Detention Program, and Youth Who Benefited From It, Recognized By ODYS
This article by Don Ursetti originally appeared in The Court Reporter (Vol. 3 Issue 30), a newsletter of the Summit County Juvenile Court.
A program highlighted in an earlier edition of The Court Reporter was recently honored by the Ohio Department of Youth Services (ODYS). "Designing Identities" is a creative writing class that was first introduced to the Juvenile Court's Detention Center over six years ago by Kent State Professors Dr. Kristy Pytash and Dr. Elizabeth Testa. The concept was to give youth in Detention the opportunity to spur their interest and, even better, their imagination by asking them to express themselves on paper. One youth did just that, in stunning fashion, and was also a winner of one of the ODYS Community Recognition Awards.
"Programs such as this one are exactly what Judge Teodosio is looking for," said Detention Superintendent Melissa Gerney following the awards ceremony. "She is always looking for new and unique methods to give the youth in the Detention Center something positive they can take with them when they reenter the community."
On November 29th, the Ohio Department of Youth Services recognized the program with its Director's Award, the highest honor given to Juvenile Court programming, during the Ohio Juvenile Court Judges' Winter Conference in Columbus.
ODYS Director Harvey J. Reed noted in his introduction of the award that Designing Identities, "offered both prose and poetry. As the youth became more engaged in the creative writing process, the program then allowed youth to begin work on other projects. While writing is still the central theme, the youth have also been invited to flex their creative muscle in other ways. The program has evolved. It now allows youth to sculpt clay, build elaborate mechanisms from scratch using paper and plastic, and use computers to create pictorials and presentations."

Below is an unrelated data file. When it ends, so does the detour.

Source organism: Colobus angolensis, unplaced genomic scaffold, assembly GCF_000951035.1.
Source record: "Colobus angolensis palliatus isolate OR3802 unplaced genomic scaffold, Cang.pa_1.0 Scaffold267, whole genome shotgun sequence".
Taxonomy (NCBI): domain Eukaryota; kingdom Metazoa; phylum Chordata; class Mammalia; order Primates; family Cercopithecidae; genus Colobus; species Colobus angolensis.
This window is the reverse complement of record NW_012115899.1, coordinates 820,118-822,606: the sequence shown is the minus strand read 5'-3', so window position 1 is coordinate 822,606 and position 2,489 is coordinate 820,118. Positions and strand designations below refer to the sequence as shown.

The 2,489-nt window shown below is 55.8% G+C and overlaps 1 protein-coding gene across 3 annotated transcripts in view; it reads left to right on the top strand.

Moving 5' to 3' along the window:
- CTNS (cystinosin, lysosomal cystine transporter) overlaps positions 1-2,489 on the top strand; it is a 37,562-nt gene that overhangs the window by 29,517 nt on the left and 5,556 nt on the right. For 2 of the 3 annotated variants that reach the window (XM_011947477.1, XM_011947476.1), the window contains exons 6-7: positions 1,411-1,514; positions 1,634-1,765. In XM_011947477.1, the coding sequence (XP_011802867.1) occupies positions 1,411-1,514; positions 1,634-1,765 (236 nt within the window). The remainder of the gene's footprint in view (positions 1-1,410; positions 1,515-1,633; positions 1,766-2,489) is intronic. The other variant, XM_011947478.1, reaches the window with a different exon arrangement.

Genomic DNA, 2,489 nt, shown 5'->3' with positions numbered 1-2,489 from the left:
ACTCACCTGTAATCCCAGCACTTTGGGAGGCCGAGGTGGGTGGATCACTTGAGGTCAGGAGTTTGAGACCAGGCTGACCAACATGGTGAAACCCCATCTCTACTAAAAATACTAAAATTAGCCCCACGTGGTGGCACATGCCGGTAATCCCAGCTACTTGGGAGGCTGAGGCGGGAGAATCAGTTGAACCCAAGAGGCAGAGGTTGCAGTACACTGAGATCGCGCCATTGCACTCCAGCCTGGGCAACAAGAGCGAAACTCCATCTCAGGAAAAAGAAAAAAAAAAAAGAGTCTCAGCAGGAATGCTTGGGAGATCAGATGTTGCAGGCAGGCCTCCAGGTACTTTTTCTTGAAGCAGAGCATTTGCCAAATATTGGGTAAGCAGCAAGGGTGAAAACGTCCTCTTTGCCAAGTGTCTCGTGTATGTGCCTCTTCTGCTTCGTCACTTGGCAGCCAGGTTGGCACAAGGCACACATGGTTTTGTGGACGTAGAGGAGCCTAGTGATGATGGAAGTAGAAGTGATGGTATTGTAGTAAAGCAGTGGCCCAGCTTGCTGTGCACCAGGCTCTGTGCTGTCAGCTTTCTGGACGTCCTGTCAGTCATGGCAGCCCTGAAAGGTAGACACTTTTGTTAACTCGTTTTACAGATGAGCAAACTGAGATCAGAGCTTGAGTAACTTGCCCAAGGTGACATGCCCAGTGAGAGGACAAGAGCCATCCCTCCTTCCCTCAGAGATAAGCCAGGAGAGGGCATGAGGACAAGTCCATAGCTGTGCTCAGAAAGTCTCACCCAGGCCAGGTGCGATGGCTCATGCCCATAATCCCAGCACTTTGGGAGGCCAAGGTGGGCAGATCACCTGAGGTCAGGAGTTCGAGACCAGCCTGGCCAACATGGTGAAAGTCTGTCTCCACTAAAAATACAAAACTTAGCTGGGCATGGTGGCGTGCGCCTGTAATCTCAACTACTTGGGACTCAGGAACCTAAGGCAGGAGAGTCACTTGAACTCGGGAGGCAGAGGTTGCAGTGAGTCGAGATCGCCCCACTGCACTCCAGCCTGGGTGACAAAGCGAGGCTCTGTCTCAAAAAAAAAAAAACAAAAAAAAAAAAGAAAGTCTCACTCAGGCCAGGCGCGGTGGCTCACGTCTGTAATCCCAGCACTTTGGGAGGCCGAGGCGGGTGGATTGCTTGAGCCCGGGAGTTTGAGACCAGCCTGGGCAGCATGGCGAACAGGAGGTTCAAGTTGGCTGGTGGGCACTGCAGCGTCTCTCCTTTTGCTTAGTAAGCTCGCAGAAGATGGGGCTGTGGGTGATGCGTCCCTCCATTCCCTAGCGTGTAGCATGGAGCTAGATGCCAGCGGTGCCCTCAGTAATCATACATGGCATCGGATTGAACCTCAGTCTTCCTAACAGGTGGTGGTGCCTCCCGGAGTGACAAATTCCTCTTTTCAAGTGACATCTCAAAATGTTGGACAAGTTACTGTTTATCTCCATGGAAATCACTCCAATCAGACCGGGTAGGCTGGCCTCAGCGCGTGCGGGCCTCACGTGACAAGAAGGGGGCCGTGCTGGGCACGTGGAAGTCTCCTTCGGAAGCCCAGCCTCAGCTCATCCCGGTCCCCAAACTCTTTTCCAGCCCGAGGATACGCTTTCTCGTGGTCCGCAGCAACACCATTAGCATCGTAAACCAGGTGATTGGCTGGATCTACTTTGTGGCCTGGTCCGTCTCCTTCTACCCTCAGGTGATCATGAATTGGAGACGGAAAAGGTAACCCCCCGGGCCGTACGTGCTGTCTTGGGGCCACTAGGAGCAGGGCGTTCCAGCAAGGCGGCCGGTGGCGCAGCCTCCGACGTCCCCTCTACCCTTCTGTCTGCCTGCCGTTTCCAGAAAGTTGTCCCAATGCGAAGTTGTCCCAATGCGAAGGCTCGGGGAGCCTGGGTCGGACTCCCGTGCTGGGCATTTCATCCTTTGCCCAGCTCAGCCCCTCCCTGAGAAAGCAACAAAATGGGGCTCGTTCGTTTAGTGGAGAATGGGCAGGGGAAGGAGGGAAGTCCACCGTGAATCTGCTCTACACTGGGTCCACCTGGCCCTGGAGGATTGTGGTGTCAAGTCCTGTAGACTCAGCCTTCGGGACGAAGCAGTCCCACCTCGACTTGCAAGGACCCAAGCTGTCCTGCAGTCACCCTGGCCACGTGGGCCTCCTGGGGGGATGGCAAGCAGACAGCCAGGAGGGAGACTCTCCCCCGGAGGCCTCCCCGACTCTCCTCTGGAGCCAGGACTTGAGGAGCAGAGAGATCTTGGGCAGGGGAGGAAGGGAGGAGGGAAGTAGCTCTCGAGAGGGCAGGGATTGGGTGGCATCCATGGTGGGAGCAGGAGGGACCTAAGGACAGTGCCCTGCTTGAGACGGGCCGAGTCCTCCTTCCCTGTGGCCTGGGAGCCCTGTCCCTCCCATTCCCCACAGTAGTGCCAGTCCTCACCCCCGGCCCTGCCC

Ms. Gerney accepted on behalf of the Court, marking the fourth time the Court has received an ODYS award.
"I am so pleased that the Department of Youth Services chose to honor the program," said Judge Teodosio. "From the very outset, you could see the volunteers and youth in Detention working so well with each other. It is a partnership that I hope continues for the foreseeable future."
Summer 2018: Funded by the Martha Holden Jennings Foundation, and directed by Dr. Kristine Pytash and Dr. Elizabeth Testa, Kent State Master of Arts in Teaching (MAT) preservice teachers worked with teachers from the Summit County Detention Center to design a curriculum that emphasized critical inquiry, culturally responsive pedagogies, and design-based learning.
Over the course of three weeks, youth engaged with critical issues connected to the city of Akron. The MAT preservice teachers taught lessons that included designing logos and a social media campaign for the city, redesigning Route 59, reconceptualizing spaces within the city, and using digital media to compose photo essays. Students participated in a Learning Showcase for community members that highlighted their conceptions of public spaces, their understanding of the scope of purposes of these spaces, and opportunities for citizens to share their interests with the City of Akron.
The School of TLC gathered to wish Dr. James Henderson best wishes on his retirement (May 2018).
Block V Early Childhood students
(shown here with some ECED alumni) shared their final projects in an IB Exhibition Night in May 2018.
Kent State TLC Integrated Social Studies alumni
(2016 and 2017 graduates) met with current INSS student teachers in April 2018 to answer questions and to discuss the transition from being a student teacher to working as a first-year teacher. Alumni also discussed their experiences finding their first jobs and the challenges facing novice social studies teachers.
Middle Childhood Education (MCED) Block III students
planning for Family Reading/Language Arts Night at Litchfield Middle School in Akron, Ohio, Spring 2018. Each semester, our MCED Teacher Candidates create a Reading/Language Arts Family Fun Night to provide an evening of hands-on/brains-on language arts activities held at local middle schools in the Akron community. Students, parents and family members work together to read, write and experience language arts activities. This event allows teacher candidates to develop their expertise in engaging young adolescents and their families through interactive language art experiences.